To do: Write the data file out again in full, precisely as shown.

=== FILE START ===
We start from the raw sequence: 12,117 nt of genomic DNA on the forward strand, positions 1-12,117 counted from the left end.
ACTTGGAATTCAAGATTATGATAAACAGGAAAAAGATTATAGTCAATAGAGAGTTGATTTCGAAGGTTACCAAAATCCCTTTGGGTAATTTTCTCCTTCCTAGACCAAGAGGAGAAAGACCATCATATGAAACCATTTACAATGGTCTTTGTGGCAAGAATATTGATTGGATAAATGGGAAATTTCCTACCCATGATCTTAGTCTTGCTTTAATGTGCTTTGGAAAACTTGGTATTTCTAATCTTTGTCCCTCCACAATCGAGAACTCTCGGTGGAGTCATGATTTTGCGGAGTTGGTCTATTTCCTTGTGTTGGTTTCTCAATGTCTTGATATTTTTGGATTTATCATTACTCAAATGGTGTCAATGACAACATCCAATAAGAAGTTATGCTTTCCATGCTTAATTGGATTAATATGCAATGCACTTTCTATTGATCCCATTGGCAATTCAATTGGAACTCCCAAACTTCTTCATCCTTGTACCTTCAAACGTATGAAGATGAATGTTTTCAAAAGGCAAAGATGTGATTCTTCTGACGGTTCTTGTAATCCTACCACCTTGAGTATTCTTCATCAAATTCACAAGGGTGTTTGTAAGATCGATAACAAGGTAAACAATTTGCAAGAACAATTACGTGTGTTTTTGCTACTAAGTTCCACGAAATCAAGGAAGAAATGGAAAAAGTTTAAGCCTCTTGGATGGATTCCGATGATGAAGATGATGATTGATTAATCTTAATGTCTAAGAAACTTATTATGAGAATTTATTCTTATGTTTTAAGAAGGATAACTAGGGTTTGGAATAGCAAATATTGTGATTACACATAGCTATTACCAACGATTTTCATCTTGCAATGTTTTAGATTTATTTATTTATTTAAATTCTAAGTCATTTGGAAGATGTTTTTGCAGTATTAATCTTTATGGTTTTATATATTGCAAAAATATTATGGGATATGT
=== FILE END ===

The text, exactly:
We start from the raw sequence: 12,117 nt of genomic DNA on the forward strand, positions 1-12,117 counted from the left end.
ACTTGGAATTCAAGATTATGATAAACAGGAAAAAGATTATAGTCAATAGAGAGTTGATTTCGAAGGTTACCAAAATCCCTTTGGGTAATTTTCTCCTTCCTAGACCAAGAGGAGAAAGACCATCATATGAAACCATTTACAATGGTCTTTGTGGCAAGAATATTGATTGGATAAATGGGAAATTTCCTACCCATGATCTTAGTCTTGCTTTAATGTGCTTTGGAAAACTTGGTATTTCTAATCTTTGTCCCTCCACAATCGAGAACTCTCGGTGGAGTCATGATTTTGCGGAGTTGGTCTATTTCCTTGTGTTGGTTTCTCAATGTCTTGATATTTTTGGATTTATCATTACTCAAATGGTGTCAATGACAACATCCAATAAGAAGTTATGCTTTCCATGCTTAATTGGATTAATATGCAATGCACTTTCTATTGATCCCATTGGCAATTCAATTGGAACTCCCAAACTTCTTCATCCTTGTACCTTCAAACGTATGAAGATGAATGTTTTCAAAAGGCAAAGATGTGATTCTTCTGACGGTTCTTGTAATCCTACCACCTTGAGTATTCTTCATCAAATTCACAAGGGTGTTTGTAAGATCGATAACAAGGTAAACAATTTGCAAGAACAATTACGTGTGTTTTTGCTACTAAGTTCCACGAAATCAAGGAAGAAATGGAAAAAGTTTAAGCCTCTTGGATGGATTCCGATGATGAAGATGATGATTGATTAATCTTAATGTCTAAGAAACTTATTATGAGAATTTATTCTTATGTTTTAAGAAGGATAACTAGGGTTTGGAATAGCAAATATTGTGATTACACATAGCTATTACCAACGATTTTCATCTTGCAATGTTTTAGATTTATTTATTTATTTAAATTCTAAGTCATTTGGAAGATGTTTTTGCAGTATTAATCTTTATGGTTTTATATATTGCAAAAATATTATGGGATATGT